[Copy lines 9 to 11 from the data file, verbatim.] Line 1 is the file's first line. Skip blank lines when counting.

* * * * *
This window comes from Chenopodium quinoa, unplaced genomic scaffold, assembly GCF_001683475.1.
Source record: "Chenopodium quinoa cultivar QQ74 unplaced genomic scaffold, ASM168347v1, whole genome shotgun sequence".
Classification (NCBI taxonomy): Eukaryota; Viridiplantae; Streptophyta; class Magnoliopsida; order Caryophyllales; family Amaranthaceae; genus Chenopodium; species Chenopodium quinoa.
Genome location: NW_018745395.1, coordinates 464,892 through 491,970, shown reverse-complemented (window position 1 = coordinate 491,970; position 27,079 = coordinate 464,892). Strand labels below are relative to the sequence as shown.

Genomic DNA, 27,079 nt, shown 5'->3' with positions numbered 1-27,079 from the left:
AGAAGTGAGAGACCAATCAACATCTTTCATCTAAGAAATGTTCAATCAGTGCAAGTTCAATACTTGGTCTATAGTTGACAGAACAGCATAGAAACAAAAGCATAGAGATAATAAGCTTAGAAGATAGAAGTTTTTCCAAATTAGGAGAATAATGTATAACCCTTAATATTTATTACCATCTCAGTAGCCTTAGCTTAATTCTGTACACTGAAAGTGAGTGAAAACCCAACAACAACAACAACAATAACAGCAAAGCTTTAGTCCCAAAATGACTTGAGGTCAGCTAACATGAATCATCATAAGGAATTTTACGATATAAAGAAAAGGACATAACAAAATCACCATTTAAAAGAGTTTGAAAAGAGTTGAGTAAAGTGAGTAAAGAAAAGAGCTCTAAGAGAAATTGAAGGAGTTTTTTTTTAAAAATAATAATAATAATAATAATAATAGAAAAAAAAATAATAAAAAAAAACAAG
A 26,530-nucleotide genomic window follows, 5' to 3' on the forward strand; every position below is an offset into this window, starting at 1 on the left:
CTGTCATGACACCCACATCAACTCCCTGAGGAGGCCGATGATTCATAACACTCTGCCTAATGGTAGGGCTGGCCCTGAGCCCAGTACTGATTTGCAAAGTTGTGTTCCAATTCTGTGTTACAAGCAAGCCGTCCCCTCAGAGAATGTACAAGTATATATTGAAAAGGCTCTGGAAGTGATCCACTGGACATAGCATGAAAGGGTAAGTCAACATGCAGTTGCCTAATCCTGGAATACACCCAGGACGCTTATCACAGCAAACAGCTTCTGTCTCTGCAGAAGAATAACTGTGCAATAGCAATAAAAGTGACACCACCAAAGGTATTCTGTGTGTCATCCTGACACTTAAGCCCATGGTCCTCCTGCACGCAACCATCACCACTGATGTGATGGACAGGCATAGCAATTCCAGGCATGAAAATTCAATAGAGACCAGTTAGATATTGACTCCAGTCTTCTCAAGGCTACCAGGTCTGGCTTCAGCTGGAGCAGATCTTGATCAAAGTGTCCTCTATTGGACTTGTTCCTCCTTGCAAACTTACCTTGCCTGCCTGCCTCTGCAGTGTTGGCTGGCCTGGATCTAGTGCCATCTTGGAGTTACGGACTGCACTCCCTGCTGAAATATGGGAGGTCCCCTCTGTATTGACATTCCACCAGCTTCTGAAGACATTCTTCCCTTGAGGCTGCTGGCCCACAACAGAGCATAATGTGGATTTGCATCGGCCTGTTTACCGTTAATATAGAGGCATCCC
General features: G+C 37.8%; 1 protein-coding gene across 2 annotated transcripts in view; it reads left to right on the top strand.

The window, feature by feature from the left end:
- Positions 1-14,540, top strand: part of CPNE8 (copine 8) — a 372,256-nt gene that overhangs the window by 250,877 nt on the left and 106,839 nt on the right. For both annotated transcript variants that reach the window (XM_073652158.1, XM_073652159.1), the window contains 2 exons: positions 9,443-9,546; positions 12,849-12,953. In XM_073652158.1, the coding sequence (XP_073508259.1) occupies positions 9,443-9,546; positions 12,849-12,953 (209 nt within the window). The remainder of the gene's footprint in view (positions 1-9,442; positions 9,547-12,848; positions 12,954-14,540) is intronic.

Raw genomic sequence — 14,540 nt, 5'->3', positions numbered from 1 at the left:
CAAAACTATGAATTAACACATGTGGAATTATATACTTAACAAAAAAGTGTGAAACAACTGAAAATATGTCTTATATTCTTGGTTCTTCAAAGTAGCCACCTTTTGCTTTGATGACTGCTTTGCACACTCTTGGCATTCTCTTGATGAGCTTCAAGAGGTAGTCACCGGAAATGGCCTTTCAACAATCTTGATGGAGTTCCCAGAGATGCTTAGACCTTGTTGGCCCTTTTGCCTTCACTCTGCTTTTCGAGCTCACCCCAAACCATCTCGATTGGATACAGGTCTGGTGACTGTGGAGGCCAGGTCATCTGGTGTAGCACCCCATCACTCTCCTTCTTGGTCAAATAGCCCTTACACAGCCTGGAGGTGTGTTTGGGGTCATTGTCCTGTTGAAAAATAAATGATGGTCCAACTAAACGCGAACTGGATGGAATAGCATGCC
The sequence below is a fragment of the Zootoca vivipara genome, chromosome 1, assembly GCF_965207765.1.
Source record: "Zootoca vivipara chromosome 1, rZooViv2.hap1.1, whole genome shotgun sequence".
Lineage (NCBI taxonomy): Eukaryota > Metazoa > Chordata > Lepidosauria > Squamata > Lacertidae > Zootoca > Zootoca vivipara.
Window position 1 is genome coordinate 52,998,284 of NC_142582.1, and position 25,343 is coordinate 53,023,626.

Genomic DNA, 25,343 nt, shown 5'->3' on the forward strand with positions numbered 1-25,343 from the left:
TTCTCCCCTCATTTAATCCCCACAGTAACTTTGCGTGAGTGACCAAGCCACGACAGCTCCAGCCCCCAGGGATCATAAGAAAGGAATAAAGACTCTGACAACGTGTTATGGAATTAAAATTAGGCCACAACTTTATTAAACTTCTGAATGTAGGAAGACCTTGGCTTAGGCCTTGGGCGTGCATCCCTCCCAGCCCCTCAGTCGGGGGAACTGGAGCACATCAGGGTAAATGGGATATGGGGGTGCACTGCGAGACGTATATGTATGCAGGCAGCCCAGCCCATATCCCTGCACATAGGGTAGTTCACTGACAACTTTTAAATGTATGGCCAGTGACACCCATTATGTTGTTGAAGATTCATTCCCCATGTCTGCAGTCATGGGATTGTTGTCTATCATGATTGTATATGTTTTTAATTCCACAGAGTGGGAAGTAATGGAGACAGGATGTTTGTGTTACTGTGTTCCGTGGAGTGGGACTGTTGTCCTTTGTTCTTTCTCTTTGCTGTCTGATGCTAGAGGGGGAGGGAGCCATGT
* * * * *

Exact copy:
General features: G+C 37.8%; 1 protein-coding gene across 2 annotated transcripts in view; it reads left to right on the top strand.

The window, feature by feature from the left end:
- Positions 1-14,540, top strand: part of CPNE8 (copine 8) — a 372,256-nt gene that overhangs the window by 250,877 nt on the left and 106,839 nt on the right. For both annotated transcript variants that reach the window (XM_073652158.1, XM_073652159.1), the window contains 2 exons: positions 9,443-9,546; positions 12,849-12,953. In XM_073652158.1, the coding sequence (XP_073508259.1) occupies positions 9,443-9,546; positions 12,849-12,953 (209 nt within the window). The remainder of the gene's footprint in view (positions 1-9,442; positions 9,547-12,848; positions 12,954-14,540) is intronic.